Photo of Jodi G. Daniel

Jodi Daniel is a partner in Crowell & Moring's Washington, D.C. office and a member of the firm's Health Care Group, where she provides strategic advice to clients navigating the legal and regulatory environments related to technology in the health care sector. Jodi is the former director of the Office of Policy in the Office of the National Coordinator for Health Information Technology (ONC), U.S. Department of Health and Human Services (HHS). She served for a decade as the director at the ONC and 15 years at HHS, where she helped spearhead important changes in health information privacy and health information technology to improve health care for consumers nationwide.

For more than a decade, Jodi has been responsible for thought leadership, policy development, and identifying policy drivers for health IT activities within the federal government, and ultimately established the HHS' national health IT policy. As former director at the ONC, she addressed privacy and security issues to ensure that there was clear guidance on how the initial Health Insurance Portability and Accountability Act of 1996 (HIPAA) rules applied to health IT. Jodi set the strategic direction and set policy on consumer e-health and health IT safety. She is also credited with establishing the ONC’s regulatory capacity and led the development of all ONC regulations on health IT standards and certification.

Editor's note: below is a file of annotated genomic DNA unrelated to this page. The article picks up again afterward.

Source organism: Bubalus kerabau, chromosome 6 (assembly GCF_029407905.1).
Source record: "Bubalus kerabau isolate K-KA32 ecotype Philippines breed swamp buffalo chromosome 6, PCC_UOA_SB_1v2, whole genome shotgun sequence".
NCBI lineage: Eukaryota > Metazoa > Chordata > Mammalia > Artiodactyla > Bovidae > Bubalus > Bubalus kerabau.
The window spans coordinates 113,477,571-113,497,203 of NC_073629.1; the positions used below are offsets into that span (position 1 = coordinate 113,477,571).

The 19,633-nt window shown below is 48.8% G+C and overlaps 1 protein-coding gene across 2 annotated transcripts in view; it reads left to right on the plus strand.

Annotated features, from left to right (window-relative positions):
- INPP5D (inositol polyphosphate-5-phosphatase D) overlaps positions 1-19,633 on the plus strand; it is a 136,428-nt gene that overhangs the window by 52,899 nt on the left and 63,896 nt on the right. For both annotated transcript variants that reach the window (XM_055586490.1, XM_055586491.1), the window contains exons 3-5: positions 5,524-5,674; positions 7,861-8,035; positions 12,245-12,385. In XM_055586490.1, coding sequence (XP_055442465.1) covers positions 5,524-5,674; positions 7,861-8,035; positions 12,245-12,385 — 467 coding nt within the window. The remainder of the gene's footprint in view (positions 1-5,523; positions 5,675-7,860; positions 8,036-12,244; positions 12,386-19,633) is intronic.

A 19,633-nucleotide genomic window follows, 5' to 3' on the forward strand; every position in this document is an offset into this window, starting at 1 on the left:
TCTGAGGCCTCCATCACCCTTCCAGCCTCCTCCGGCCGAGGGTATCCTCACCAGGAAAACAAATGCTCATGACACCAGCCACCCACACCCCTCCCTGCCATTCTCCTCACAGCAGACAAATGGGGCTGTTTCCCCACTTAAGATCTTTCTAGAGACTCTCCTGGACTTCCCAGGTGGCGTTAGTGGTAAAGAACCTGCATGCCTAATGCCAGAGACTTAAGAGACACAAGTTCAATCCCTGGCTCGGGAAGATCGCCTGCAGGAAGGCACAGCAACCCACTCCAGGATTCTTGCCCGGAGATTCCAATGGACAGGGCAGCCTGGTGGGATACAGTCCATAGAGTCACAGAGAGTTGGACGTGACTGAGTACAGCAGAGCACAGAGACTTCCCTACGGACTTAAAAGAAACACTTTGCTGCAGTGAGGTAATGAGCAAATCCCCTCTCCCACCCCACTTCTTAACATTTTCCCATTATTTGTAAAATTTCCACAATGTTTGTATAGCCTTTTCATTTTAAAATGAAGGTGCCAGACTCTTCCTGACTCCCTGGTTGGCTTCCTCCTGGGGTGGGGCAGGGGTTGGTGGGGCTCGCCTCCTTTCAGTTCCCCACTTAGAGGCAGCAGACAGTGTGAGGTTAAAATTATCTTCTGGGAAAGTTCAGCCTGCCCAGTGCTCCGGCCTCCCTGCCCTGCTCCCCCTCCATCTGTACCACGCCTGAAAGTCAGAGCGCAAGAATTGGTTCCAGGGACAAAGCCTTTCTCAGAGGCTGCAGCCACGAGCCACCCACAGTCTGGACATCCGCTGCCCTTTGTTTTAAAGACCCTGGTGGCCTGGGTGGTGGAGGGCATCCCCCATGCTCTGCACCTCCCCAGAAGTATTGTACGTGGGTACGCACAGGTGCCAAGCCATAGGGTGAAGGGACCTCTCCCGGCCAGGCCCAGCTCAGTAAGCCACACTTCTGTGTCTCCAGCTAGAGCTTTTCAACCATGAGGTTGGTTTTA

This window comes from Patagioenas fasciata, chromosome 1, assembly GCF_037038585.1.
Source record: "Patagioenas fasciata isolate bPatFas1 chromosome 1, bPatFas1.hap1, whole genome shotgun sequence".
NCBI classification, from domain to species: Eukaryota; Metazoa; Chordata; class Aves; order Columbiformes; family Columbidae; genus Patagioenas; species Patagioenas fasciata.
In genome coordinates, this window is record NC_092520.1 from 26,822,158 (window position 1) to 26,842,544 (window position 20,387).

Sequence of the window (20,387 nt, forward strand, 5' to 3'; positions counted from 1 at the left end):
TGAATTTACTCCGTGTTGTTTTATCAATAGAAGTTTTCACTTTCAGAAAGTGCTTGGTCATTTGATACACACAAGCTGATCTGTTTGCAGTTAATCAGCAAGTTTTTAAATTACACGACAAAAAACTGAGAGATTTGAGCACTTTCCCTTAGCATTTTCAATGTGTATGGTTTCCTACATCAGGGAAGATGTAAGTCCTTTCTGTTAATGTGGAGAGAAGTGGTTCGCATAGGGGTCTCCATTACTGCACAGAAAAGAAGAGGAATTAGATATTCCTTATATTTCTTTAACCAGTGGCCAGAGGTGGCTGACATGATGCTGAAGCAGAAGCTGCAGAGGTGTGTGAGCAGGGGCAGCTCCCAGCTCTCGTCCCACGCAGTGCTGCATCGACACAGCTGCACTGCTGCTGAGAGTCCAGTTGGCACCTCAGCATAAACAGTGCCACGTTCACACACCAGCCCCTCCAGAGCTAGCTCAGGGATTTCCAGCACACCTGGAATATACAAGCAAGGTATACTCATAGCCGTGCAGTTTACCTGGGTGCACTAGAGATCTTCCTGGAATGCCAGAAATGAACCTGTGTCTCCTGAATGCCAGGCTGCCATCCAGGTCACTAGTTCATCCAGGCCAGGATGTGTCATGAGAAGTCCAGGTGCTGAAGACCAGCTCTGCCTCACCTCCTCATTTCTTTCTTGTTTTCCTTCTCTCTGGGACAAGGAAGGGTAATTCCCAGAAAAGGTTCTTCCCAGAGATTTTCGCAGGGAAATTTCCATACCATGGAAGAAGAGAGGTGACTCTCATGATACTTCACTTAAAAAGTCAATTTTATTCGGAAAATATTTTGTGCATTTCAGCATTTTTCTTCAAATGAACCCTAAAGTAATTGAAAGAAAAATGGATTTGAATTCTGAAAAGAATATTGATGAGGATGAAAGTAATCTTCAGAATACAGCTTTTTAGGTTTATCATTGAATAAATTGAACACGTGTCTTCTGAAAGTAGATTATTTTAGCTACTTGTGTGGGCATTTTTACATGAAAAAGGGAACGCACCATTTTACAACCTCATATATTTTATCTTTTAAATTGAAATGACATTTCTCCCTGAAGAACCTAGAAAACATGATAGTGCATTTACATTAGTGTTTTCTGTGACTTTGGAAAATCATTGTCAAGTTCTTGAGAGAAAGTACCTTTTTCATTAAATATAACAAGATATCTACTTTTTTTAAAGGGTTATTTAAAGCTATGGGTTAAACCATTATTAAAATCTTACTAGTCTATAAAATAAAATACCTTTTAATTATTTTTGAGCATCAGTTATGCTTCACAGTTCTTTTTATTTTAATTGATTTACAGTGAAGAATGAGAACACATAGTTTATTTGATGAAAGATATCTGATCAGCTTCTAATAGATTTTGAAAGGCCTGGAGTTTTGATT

As the first senior counsel for health information technology in the Office of the General Counsel (OGC) of HHS, Jodi developed HHS's foundational legal strategies and coordinated all legal advice regarding health IT for HHS. She founded and chaired the health information technology practice group within OGC and worked closely with the Centers for Medicare and Medicaid Services in the development of the e-prescribing standards regulations and the Stark and anti-kickback rules regarding e-prescribing and electronic health records.

The HHS Office of Civil Rights (“OCR”) closed out the month of April with some updates to HIPAA civil monetary penalty (“CMP”) limits and clarifications to OCR’s stance on the Privacy Rule’s application to transfers of electronic protected health information (“ePHI”) to third-party applications and application programming interfaces (“APIs”).